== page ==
Andrew Jackson’s Trails of Tears
By James Donahue
Looking back in American history, no one can say President Andrew Jackson was the sole instigator
of the Indian Removal Act and its deadly effect on the five Native American tribes living in the Southeastern Territories,
but his name was clearly inscribed on the branding iron.
The Indian Removal Act of 1830 and the forced relocation of an estimated 125,000 Choctaw, Chickasaw,
Seminole, Creek and Cherokee people from their homes in Georgia, Tennessee, Alabama, North Carolina and Florida to "Indian
Territory" west of the Mississippi, now known as the State of Oklahoma, is a dark and bloody blot in the nation’s history.
Jackson, the seventh President of the United States, held office from 1829 to 1837. Before his election
he served as a general in the army during the War of 1812, and later the First Seminole War in 1817 against the Seminole and
Creek Indians. These campaigns led to the forced acquisition of Florida from Spain.
Even when he ran for the Presidential office, Jackson advocated a plan for removal of the Indians
located in the Southeastern states to the "Indian Territory," a part of the newly Louisiana Purchase from France, completed
in 1803. It was a popular idea shared by a lot of Americans eager to move west and settle the land, so Jackson was elected
by a broad margin.
Soon after he took office Congress passed the Indian Removal Act and Jackson signed it into law in
1830. Thus began the forced removal of thousands of reluctant tribes, many of them on long marches on foot, over thousands
of miles with little food or help. Naturally the weaker people died from sickness, hunger and the weather. They did this,
often at gunpoint. Some remembered them as death marches. The Cherokee marked their march as a "Trail of Tears."
The act also affected tribes in the North as well, including the Black Hawk, Sauk, Fox, Chippewa,
Ottawa and Potawatomi. Many of the tribes refused to go peacefully so military force was used. This led to warfare. Most notable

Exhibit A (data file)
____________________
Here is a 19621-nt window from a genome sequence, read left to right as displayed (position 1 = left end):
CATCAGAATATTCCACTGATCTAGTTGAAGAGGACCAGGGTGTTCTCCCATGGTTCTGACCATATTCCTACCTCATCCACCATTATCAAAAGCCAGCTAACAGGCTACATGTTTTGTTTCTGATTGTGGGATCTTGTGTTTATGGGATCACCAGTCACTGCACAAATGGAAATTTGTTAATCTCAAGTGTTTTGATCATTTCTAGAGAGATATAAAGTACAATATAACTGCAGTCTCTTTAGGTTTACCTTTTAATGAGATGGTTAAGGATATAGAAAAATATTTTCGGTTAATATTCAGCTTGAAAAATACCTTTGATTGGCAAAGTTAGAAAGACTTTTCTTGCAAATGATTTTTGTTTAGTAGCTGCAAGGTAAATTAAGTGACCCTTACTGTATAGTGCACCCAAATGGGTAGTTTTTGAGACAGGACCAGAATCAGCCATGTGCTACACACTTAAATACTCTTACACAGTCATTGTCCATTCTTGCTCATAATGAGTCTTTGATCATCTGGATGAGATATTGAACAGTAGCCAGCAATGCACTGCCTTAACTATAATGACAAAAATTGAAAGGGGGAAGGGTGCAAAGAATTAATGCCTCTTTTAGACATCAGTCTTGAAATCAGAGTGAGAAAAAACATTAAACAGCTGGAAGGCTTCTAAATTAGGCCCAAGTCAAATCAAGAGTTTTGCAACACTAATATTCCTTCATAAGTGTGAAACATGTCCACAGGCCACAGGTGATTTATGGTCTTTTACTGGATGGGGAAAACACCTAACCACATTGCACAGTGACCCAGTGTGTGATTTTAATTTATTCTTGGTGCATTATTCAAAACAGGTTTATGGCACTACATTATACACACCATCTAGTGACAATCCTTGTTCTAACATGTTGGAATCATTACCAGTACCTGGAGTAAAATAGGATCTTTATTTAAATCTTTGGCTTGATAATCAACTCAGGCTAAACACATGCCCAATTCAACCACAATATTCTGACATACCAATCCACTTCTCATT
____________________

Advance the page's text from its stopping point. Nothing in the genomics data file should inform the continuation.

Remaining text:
were the Black Hawk War of 1832, the Second Seminole War of 1835 and the Second Creek War of 1836. Some tribal members never
surrendered and remained hidden and living in the area to this day.
The Choctaw was the first nation to be removed. The Seminoles began their march in 1832, the Creeks
in 1834 and the Chickasaw in 1837. The last to go were the Cherokee in 1838.
While he served as President, Jackson negotiated an estimated 70 different Indian treaties and was
instrumental in establishing the reservation system still being used today throughout territories mostly located west of the
While he never formally authorized the forced death marches that cost the lives of so many Indians,
Jackson appointed the people who did. He must also have been informed of what was happening. Thus he and Martin Van Buren,
the man who succeeded him in office while the Cherokee march was in progress, must share the blame for the horrors that occurred.
Jackson's slaughter of the American Indians wasn't confined to the death marches. He devoted his energy
as a military leader and general as such a brutal Indian killer he earned a nickname among the tribes as "Sharp Knife." In
combat, Jackson's troops killed not only the male warriors, but the women and children of the various villages.
Jackson's forces pillaged the tribal villages, burned the buildings and stole millions of acres of
their land during his campaigns. He mocked a Supreme Court ruling that declared the Indian Removal Act and his treatment of
the tribes unconstitutional. His response to the court decision: "(Justice) John Marshall has made his decision; now let him
U.S. history books mark President Jackson as an American hero. And his life, which involved actions
beginning with the Revolutionary War to the annexations of much of the land that is the United States today, makes him an
important historical figure. Yet the treatment and literal murder of an estimated 10,000 Native Americans, plus the untold
number of people killed in the wars he fought, also marks Andrew Jackson as one of history’s mass killers.
Jackson died at his plantation in Tennessee on June 8, 1845 at the age of 78 of heart failure. He
also was suffering from tuberculosis.